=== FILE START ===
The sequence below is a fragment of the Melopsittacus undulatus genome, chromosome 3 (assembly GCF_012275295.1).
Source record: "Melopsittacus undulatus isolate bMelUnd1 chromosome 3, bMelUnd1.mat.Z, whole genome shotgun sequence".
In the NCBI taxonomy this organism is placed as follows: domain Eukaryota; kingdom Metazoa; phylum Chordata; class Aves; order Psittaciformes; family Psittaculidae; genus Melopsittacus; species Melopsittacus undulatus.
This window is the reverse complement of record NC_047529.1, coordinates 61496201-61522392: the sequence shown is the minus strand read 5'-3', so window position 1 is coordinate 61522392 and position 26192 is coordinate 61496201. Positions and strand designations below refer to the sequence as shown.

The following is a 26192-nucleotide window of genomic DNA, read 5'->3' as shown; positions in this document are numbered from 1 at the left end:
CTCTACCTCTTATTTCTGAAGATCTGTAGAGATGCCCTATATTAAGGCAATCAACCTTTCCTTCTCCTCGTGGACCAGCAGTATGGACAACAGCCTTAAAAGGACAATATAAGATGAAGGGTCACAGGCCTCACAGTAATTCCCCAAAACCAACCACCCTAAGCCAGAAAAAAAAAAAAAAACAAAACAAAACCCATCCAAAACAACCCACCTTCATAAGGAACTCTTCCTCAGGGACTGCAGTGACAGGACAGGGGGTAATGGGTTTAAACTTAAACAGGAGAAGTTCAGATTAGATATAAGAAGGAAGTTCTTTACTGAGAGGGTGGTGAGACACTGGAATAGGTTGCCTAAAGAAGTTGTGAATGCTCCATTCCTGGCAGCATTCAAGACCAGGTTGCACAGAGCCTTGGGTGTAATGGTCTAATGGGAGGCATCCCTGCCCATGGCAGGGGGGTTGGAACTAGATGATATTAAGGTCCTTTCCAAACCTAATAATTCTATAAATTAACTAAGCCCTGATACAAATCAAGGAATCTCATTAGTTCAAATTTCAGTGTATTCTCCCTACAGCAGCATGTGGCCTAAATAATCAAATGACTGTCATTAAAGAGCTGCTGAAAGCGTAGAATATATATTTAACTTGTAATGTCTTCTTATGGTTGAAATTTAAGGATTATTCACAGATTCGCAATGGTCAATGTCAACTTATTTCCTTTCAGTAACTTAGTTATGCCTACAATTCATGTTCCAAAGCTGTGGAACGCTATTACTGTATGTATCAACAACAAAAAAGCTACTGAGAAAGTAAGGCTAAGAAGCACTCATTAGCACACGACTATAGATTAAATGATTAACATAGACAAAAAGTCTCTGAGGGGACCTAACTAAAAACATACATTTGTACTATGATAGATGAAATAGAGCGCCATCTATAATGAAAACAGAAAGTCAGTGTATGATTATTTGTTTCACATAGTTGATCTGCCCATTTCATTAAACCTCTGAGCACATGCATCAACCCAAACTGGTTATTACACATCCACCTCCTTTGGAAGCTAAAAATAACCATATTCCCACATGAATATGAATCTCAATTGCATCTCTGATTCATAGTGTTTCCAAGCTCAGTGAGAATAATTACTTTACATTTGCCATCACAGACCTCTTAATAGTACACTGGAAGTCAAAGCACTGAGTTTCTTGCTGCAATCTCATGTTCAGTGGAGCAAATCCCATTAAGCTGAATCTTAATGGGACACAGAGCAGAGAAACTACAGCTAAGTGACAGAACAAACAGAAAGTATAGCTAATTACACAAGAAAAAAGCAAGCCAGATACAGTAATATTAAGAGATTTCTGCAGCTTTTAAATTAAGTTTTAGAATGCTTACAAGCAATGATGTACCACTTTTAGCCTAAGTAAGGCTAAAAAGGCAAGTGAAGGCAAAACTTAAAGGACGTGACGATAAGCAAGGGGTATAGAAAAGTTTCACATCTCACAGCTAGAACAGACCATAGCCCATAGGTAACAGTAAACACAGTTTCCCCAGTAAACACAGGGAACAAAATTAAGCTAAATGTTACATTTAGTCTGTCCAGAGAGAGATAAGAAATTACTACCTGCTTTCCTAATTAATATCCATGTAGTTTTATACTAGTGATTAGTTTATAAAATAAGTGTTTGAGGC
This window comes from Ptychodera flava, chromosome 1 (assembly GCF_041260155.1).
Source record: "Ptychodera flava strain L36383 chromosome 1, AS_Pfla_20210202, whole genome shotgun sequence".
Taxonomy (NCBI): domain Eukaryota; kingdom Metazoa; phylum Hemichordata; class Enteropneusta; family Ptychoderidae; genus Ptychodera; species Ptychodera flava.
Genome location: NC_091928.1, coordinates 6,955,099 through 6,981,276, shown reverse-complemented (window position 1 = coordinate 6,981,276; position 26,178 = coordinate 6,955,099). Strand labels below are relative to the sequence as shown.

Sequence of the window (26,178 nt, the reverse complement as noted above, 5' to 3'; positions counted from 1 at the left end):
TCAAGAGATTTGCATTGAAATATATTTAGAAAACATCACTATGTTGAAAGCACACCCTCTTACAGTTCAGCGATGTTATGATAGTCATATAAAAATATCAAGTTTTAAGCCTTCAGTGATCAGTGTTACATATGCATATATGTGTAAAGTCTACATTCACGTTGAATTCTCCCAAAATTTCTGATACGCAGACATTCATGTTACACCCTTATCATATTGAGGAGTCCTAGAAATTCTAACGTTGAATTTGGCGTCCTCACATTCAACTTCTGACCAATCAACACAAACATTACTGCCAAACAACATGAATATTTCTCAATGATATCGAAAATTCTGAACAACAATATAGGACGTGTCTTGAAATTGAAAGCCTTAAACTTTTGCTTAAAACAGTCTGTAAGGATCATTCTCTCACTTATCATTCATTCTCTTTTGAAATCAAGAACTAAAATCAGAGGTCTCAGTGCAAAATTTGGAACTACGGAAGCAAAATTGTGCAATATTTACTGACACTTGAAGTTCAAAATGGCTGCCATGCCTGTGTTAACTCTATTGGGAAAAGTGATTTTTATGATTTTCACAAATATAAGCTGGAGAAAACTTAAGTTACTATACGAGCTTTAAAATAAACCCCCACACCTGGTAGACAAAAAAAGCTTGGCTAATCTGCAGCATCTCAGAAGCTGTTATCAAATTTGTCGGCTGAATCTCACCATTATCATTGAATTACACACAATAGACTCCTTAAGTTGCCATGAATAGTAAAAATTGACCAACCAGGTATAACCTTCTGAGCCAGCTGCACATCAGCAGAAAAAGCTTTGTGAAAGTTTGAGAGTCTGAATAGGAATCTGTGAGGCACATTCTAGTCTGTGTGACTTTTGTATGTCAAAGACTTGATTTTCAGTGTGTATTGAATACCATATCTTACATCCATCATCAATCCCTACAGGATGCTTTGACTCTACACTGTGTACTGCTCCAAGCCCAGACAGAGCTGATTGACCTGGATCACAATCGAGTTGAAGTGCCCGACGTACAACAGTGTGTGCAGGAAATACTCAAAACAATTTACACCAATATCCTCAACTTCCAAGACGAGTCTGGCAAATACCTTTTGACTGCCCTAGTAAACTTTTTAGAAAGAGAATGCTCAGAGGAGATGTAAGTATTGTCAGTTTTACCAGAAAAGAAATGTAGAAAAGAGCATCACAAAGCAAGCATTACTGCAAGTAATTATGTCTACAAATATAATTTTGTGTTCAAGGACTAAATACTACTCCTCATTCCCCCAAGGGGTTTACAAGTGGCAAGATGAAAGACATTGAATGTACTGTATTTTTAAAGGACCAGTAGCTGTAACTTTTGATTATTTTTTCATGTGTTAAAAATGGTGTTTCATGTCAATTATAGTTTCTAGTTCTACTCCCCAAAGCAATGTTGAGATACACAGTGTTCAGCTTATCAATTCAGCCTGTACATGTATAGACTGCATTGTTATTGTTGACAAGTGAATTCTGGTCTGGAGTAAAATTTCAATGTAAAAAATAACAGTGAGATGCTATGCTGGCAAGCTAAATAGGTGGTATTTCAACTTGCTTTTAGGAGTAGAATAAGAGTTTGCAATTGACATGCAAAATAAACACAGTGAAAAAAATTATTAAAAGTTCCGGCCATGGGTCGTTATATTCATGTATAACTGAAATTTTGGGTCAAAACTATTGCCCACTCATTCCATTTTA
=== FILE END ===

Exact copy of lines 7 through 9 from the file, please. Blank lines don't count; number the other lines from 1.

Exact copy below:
This window comes from Ptychodera flava, chromosome 1 (assembly GCF_041260155.1).
Source record: "Ptychodera flava strain L36383 chromosome 1, AS_Pfla_20210202, whole genome shotgun sequence".
Taxonomy (NCBI): domain Eukaryota; kingdom Metazoa; phylum Hemichordata; class Enteropneusta; family Ptychoderidae; genus Ptychodera; species Ptychodera flava.